Owning My Dysfunction and the Freedom of Dependence

unnamedIt was nearly five years ago that Janny and I moved to Golden Hill, a neighborhood in San Diego, to be part of a little faith community committed to love God and neighbor in some of the most tangible ways we had ever encountered. As you can imagine, we were curious as to what all this would mean for us as individuals, as a young family and for our role within the Church as a whole. It was a great unknown, but we were willing to “role the dice” and did so with much conviction. 

We could have never foreseen the beauty and richness that would birth forth out of a community of people committed to share life together as we stumble towards Jesus on the same streets, parks, homes, pubs and coffee shops. There was nothing flashy about it and I can remember thinking early on, “So this is it? Life just keeps happening day after day after day after day?”

I would soon realize that’s the beauty of it. Church wasn’t something we attended on our own time and at our own convenience, it was something we participated in every moment of everyday.

In fact, that was our path toward discipleship. It’s not an event, it’s nothing flashy and it certainly doesn’t lift our names/titles/roles above our neighbors. We can’t pat ourselves on the back after a successful event that brought in the masses; we can only love in such a way that we stand in each other’s pain and joy on Monday…and Tuesday…and Wednesday…There is no day off from discipleship or our commitment to a place and a people who inhabit it. And rather than grab for power or prestige, the road to discipleship requires we give it away for the flourishing of others. 

When the preverbal sh*%t hits the fan in one of our lives or our neighbors lives, we sit in the middle of it. We certainly don’t always do this well, and we have a ton to learn, but we do our best to contend for one another in costly and creative ways.

Why? Well, because that is what we think Jesus meant when he said to love God and neighbor (Jesus went as far as calling us to love our “enemy”). In Jesus, we see that contending for others might even look like giving up your life.

In the end, embracing the Jesus’ way of the cross is really freeing. When I realize life isn’t about “me” (which I still struggle with EVERYDAY…ask Janny) and my flourishing, but about advancing the good of those around me, I am free to truly love and be loved. Because faithful discipleship doesn’t require that I am comfortable, that I will “succeed,” or even that I will survive. 

It. Just. Doesn’t. 

And when I spend so much of my time and energy seeking my personal advance, it highjacks my ability to follow Jesus and it does harm to those around me.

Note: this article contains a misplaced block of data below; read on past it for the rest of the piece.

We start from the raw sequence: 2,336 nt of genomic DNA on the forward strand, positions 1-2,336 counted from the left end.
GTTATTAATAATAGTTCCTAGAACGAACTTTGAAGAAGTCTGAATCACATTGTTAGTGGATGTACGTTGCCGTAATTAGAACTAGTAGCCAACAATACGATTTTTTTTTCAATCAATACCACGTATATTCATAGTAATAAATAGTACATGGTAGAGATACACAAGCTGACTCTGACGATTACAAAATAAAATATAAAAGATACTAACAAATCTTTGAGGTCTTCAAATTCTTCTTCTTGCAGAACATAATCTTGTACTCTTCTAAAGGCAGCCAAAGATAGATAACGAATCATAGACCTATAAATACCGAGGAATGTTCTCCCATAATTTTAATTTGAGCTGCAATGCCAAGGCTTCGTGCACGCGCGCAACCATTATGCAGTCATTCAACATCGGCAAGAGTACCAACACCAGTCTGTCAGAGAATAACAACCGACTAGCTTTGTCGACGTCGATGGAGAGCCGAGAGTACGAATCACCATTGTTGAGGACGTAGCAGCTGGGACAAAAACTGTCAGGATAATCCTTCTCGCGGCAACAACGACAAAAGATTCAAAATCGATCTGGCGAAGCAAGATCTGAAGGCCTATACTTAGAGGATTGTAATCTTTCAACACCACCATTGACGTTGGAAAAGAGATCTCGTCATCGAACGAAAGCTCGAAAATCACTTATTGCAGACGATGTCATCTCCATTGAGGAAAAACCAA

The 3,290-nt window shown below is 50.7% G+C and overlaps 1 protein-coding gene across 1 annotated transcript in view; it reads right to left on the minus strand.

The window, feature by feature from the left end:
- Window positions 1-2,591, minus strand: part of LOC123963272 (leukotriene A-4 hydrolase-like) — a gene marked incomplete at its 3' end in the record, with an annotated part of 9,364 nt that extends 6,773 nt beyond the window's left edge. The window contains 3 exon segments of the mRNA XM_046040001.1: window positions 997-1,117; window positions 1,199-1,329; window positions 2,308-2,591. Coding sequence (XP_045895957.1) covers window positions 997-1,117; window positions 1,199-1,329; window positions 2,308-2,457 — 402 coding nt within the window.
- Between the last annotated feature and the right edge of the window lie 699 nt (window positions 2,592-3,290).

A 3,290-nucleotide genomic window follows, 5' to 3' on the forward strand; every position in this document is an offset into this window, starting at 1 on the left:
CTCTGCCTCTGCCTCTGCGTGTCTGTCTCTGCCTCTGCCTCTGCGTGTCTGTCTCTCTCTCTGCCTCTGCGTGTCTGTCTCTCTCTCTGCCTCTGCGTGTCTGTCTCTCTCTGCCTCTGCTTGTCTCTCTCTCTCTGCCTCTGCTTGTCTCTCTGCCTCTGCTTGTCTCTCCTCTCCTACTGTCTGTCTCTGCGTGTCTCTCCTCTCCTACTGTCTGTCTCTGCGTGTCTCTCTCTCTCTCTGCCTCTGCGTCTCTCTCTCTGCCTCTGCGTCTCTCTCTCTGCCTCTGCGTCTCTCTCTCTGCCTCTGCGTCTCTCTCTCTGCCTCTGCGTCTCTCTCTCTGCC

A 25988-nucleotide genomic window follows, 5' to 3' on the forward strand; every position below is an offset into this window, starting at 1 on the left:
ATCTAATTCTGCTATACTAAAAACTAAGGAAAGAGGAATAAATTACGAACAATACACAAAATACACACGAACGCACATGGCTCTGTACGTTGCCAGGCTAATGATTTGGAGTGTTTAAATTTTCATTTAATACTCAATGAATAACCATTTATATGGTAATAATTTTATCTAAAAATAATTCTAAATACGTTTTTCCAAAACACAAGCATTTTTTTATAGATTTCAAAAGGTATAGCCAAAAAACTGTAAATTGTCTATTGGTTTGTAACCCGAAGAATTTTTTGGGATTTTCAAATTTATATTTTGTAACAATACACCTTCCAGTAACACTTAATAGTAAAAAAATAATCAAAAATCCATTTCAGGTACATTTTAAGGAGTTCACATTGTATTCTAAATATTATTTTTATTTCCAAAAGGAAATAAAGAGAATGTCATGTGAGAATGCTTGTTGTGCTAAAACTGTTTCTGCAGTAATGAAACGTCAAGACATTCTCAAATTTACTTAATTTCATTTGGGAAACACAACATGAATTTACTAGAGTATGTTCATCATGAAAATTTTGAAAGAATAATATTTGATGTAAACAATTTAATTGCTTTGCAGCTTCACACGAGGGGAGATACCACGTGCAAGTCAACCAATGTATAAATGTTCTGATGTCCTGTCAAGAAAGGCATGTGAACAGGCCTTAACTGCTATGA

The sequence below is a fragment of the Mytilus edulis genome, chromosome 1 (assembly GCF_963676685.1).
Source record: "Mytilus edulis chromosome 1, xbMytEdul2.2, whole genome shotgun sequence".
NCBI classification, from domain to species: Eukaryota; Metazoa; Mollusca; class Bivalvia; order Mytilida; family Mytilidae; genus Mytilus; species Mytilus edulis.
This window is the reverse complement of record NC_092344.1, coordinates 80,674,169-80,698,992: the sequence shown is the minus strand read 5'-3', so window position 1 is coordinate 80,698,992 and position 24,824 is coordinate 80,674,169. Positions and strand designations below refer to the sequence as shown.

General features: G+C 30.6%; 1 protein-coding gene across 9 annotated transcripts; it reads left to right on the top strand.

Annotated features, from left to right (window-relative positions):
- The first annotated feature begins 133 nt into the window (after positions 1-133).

After three years of learning and being mentored by trusted guides, our little faith community was no longer little and had grown to the point where we needed to multiply (rather than get bigger, we multiply and start new faith communities). It was then that Janny and I were entrusted to lead one of the new communities.

We’ve now been leading and walking with this community of Jesus’ followers for over two years and this past Sunday night, we created some space to reflect and celebrate. Sitting around a bonfire, we shared what we have learned about God, ourselves and our neighborhood over the past couple years. It was beautiful and reminded me of the value of simply acknowledging and celebrating the good gifts of this life. 

We shared about the times we helped pay each others rent when one of us was struggling financially. 

We shared about the gift of new friendships with neighbors where we learned about Jesus in the most unexpected and beautiful ways. 

We shared about the gift of vulnerability and transparency. 

We laughed at the many days where we took care of each other’s kids because we were all sleep deprived.  

I confessed that I simply can’t follow Jesus alone and that this community has helped me own that. We all know the point isn’t community in and of itself, but that community is a means and context for us to all more faithfully follow Jesus. 

Bottom line: I need a community of practice that requires me to live the stuff I spend so much time talking about. If I don’t have a community and neighborhood that invites me to give myself away in the way Jesus gave himself away, I miss out on living into who I was created to be. And, those around me miss out on the gift I have been created to give to the world. 

We concluded the evening by offering prayers of blessing and sending over our community as we move towards the start of another year. Mine was simple and I think it was meant more for me than anyone else: 

“May we receive the gift of community we have been given with deep gratitude. And may we not see this way of life as a list of obligations to fulfill, but as an opportunity for each of us to be fully human.” 

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NOTE: Paul’s words in Philippians 2:1-11 offer a beautiful picture of the above based on the life of Jesus and the activity of the early Church. 

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